Michel Pottier, member of the prestigious Relais Desserts group, has continued with traditional French pastries from the Opéra cake to a legendary Baba au Rhum – but they also have three house specialities.
Known primarily for their Saint Germain cake (individual versions seen above in the foreground), it’s made with ground almonds and topped with a boozy rum glaze.
Le Debussy pays hommage to the composer, born in the house just across the road (now Tourist Information), with a hazelnut sponge, praline mousse, rum and raisins, all glazed in dark chocolate.
The Saint Germain chocolates (both dark and milk) are filled with a good dose of Cognac. They were created for the opening of the new railway line from Paris to Saint-Germain-en-Laye on 14 August 1847.
13 rue au Pain
78100 Saint Germain en Laye
Tues-Sat 8.30am-7.30pm and Sunday 8.30am-2pm
Originally in Conflans-Sainte-Honorine since 1987, the Osmont family spread their wings and opened another boutique here in 2009. The business is now run by the son, Vincent, who trained with Thierry Atlan at Lenôtre and with Pascal Caffet in Troyes.
Their bestseller is the Bois-Mort, the pastry that earned father Jean-Marie Osmont the title of Meilleur Ouvrier de France. It’s a crunchy meringue with hazelnuts interspersed with chocolate-hazelnut and dark chocolate mousses. Other highlights seen in the above photo are the Tropique (lemon & mango caramel with coconut sponge), the Alliance (mint pannacotta with red fruit compote), and a Vanilla Profiterole Chocolate Tart (which inspired one of my recipes in Teatime in Paris).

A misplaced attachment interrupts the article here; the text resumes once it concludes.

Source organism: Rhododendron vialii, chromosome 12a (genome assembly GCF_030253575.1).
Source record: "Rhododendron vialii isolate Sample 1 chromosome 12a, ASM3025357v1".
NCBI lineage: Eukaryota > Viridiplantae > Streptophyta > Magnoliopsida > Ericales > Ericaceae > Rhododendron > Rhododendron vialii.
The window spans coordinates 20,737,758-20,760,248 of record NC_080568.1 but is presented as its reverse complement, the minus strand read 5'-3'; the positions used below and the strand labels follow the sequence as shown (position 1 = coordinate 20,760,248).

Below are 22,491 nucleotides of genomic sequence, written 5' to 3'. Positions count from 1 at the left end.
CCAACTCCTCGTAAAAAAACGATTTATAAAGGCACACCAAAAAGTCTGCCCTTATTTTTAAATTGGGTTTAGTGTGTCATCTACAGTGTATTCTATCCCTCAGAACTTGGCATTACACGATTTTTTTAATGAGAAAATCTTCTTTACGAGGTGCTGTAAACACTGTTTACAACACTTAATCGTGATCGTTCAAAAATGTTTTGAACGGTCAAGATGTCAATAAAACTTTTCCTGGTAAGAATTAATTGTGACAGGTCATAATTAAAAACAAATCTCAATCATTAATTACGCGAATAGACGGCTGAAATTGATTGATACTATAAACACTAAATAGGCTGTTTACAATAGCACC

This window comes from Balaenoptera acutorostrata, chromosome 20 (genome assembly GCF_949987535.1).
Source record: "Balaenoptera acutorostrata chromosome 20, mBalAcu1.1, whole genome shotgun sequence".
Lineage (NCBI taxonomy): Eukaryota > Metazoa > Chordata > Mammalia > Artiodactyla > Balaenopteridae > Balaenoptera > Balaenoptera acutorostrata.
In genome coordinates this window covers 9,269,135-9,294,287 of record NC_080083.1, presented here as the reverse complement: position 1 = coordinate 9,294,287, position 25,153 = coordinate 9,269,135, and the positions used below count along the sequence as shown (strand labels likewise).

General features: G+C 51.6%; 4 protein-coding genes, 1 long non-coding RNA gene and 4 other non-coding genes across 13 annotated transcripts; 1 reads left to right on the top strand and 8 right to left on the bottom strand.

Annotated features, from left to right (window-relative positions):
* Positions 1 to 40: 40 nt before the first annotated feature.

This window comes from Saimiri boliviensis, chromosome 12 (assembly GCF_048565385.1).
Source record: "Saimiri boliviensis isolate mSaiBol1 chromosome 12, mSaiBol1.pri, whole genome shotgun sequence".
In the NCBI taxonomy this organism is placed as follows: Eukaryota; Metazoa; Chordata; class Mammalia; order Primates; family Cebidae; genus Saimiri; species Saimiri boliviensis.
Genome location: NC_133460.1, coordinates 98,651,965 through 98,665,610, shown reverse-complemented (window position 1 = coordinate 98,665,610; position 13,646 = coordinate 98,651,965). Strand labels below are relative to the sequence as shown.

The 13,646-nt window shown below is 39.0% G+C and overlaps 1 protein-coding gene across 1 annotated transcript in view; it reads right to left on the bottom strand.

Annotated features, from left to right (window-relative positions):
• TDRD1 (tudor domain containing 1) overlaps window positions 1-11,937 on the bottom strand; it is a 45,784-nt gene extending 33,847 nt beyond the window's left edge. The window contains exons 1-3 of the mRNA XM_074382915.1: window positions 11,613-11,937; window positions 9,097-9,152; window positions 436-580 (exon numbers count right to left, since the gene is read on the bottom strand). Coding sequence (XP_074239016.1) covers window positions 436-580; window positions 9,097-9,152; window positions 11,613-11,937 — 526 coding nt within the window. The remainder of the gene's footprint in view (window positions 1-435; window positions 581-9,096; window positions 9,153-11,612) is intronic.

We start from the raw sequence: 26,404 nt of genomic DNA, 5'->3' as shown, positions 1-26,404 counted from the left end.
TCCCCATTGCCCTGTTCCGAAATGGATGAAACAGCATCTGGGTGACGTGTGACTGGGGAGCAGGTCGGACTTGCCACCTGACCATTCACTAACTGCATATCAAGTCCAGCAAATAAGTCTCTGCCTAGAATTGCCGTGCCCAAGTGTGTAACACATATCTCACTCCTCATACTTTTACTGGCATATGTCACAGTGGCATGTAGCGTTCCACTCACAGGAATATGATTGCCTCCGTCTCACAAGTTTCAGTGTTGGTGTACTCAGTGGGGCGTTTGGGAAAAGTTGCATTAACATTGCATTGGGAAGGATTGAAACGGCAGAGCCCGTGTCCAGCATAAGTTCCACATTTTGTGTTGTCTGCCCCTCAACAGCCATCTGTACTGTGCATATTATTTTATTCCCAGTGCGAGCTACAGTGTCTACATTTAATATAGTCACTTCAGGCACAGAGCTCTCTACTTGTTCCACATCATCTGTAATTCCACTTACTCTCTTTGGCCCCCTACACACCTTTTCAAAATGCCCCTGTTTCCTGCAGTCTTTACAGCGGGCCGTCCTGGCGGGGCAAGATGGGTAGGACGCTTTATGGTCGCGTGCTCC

There’s such a vast choice – including 15 macarons and a perfect Président pastry that thankfully never has to change.
3 rue des Coches
Tues-Sat 10am-7.30pm and Sunday 10am-1pm
Since 2013, Gontran Cherrier has tranformed this spot as an ex-garage into The hang-out just about 40 baguette’s length from the market place. After the Ferrandi school, Gontran Cherrier trained with Alain Passard at l’Arpège and Alain Senderens at Lucas Carton. Now he’s surprising us locals with a range of exciting breads, viennoisseries and pastries.
Here you’ll find me grabbing my favourite croissants during the morning market (Tues, Fri, Sun) – and if it’s teatime, a Cape and Cape African tea with a yuzu cheesecake just to travel far. Don’t forget to pick up either a mustard baguette or a squid ink loaf, both rather sensational – and more croissants!
rue de la Grande Fontaine
As it’s the Saint-Germain-en-Laye Chocolate Pastry Tour, let’s turn to the chocolate shops. As you can see, we’re rather spoiled.
Pascal le Gac Chocolatier
This gem of an address is classed as one of the top 7 chocolatiers in France.